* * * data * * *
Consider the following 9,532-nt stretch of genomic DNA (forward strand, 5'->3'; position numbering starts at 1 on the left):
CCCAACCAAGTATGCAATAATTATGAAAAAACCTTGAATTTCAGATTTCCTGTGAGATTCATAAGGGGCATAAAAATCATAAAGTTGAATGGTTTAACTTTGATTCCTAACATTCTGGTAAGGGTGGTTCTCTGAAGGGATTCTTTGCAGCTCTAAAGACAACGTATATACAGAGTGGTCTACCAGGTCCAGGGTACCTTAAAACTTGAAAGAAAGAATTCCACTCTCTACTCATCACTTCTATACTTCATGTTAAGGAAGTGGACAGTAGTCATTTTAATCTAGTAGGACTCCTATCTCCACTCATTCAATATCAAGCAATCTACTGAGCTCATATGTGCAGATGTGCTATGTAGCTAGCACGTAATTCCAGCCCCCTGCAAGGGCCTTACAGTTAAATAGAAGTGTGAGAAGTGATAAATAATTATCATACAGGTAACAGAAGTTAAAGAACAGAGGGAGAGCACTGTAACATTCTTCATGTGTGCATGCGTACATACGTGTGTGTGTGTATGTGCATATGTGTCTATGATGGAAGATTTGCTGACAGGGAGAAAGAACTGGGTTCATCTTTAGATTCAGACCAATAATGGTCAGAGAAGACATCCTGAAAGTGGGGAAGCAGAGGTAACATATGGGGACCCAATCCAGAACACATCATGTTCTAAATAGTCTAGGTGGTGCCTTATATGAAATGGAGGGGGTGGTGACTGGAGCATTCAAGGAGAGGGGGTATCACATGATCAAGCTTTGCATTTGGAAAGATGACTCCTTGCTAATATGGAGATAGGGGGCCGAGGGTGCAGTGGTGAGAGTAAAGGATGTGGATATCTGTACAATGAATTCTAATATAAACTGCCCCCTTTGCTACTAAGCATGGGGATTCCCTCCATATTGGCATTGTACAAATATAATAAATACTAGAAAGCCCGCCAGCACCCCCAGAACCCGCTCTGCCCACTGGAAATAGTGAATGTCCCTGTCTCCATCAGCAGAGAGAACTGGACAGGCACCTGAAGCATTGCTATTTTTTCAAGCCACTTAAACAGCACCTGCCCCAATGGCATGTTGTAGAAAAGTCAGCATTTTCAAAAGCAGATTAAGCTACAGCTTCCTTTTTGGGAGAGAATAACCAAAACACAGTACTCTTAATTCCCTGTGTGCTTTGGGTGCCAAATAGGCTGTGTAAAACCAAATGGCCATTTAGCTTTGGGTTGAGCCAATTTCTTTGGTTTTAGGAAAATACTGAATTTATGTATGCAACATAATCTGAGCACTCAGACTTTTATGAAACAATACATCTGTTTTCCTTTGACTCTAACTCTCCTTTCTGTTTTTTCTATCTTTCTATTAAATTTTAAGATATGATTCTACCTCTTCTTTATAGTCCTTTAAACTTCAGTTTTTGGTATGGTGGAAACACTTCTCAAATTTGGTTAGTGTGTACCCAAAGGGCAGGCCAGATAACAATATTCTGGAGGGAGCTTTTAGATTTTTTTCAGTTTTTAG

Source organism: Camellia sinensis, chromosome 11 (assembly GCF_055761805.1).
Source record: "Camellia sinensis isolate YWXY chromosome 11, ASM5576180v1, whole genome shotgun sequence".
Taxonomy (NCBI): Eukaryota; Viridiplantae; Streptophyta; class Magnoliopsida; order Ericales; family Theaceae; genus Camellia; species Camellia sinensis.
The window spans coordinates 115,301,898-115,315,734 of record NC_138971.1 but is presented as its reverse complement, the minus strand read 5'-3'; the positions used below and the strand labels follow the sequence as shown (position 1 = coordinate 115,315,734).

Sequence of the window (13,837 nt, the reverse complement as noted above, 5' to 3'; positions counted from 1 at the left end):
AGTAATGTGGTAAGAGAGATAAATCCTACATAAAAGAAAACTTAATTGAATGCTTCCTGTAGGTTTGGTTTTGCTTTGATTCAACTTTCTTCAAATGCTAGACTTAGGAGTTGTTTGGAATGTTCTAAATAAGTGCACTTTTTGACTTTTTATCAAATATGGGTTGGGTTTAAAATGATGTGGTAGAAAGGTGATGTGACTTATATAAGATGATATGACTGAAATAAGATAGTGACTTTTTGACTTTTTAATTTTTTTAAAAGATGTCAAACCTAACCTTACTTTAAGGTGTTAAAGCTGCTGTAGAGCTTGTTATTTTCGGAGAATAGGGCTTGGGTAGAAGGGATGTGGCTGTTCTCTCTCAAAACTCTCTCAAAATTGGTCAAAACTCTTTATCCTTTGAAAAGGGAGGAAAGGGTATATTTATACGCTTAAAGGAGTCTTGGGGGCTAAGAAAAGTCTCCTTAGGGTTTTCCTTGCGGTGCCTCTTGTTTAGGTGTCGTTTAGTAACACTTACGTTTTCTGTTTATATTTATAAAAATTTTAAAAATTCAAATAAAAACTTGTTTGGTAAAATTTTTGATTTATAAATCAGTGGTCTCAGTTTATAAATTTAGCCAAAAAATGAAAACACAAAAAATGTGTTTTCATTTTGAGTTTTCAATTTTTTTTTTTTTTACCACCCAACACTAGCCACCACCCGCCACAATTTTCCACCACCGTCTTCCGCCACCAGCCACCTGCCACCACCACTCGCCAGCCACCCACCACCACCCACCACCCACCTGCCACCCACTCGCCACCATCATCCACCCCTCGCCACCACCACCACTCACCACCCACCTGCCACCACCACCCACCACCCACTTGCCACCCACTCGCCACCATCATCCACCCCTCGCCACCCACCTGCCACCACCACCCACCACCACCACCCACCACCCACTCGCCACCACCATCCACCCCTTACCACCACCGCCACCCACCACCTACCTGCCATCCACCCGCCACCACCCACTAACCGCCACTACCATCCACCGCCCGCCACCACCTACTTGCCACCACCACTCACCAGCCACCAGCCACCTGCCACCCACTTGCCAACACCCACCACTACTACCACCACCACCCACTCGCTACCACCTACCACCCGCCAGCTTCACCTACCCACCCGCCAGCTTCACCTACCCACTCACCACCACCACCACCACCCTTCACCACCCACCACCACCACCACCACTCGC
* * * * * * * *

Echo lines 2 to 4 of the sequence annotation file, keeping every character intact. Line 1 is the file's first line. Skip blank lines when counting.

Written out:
CCCAACCAAGTATGCAATAATTATGAAAAAACCTTGAATTTCAGATTTCCTGTGAGATTCATAAGGGGCATAAAAATCATAAAGTTGAATGGTTTAACTTTGATTCCTAACATTCTGGTAAGGGTGGTTCTCTGAAGGGATTCTTTGCAGCTCTAAAGACAACGTATATACAGAGTGGTCTACCAGGTCCAGGGTACCTTAAAACTTGAAAGAAAGAATTCCACTCTCTACTCATCACTTCTATACTTCATGTTAAGGAAGTGGACAGTAGTCATTTTAATCTAGTAGGACTCCTATCTCCACTCATTCAATATCAAGCAATCTACTGAGCTCATATGTGCAGATGTGCTATGTAGCTAGCACGTAATTCCAGCCCCCTGCAAGGGCCTTACAGTTAAATAGAAGTGTGAGAAGTGATAAATAATTATCATACAGGTAACAGAAGTTAAAGAACAGAGGGAGAGCACTGTAACATTCTTCATGTGTGCATGCGTACATACGTGTGTGTGTGTATGTGCATATGTGTCTATGATGGAAGATTTGCTGACAGGGAGAAAGAACTGGGTTCATCTTTAGATTCAGACCAATAATGGTCAGAGAAGACATCCTGAAAGTGGGGAAGCAGAGGTAACATATGGGGACCCAATCCAGAACACATCATGTTCTAAATAGTCTAGGTGGTGCCTTATATGAAATGGAGGGGGTGGTGACTGGAGCATTCAAGGAGAGGGGGTATCACATGATCAAGCTTTGCATTTGGAAAGATGACTCCTTGCTAATATGGAGATAGGGGGCCGAGGGTGCAGTGGTGAGAGTAAAGGATGTGGATATCTGTACAATGAATTCTAATATAAACTGCCCCCTTTGCTACTAAGCATGGGGATTCCCTCCATATTGGCATTGTACAAATATAATAAATACTAGAAAGCCCGCCAGCACCCCCAGAACCCGCTCTGCCCACTGGAAATAGTGAATGTCCCTGTCTCCATCAGCAGAGAGAACTGGACAGGCACCTGAAGCATTGCTATTTTTTCAAGCCACTTAAACAGCACCTGCCCCAATGGCATGTTGTAGAAAAGTCAGCATTTTCAAAAGCAGATTAAGCTACAGCTTCCTTTTTGGGAGAGAATAACCAAAACACAGTACTCTTAATTCCCTGTGTGCTTTGGGTGCCAAATAGGCTGTGTAAAACCAAATGGCCATTTAGCTTTGGGTTGAGCCAATTTCTTTGGTTTTAGGAAAATACTGAATTTATGTATGCAACATAATCTGAGCACTCAGACTTTTATGAAACAATACATCTGTTTTCCTTTGACTCTAACTCTCCTTTCTGTTTTTTCTATCTTTCTATTAAATTTTAAGATATGATTCTACCTCTTCTTTATAGTCCTTTAAACTTCAGTTTTTGGTATGGTGGAAACACTTCTCAAATTTGGTTAGTGTGTACCCAAAGGGCAGGCCAGATAACAATATTCTGGAGGGAGCTTTTAGATTTTTTTCAGTTTTTAG

Source organism: Camellia sinensis, chromosome 11 (assembly GCF_055761805.1).
Source record: "Camellia sinensis isolate YWXY chromosome 11, ASM5576180v1, whole genome shotgun sequence".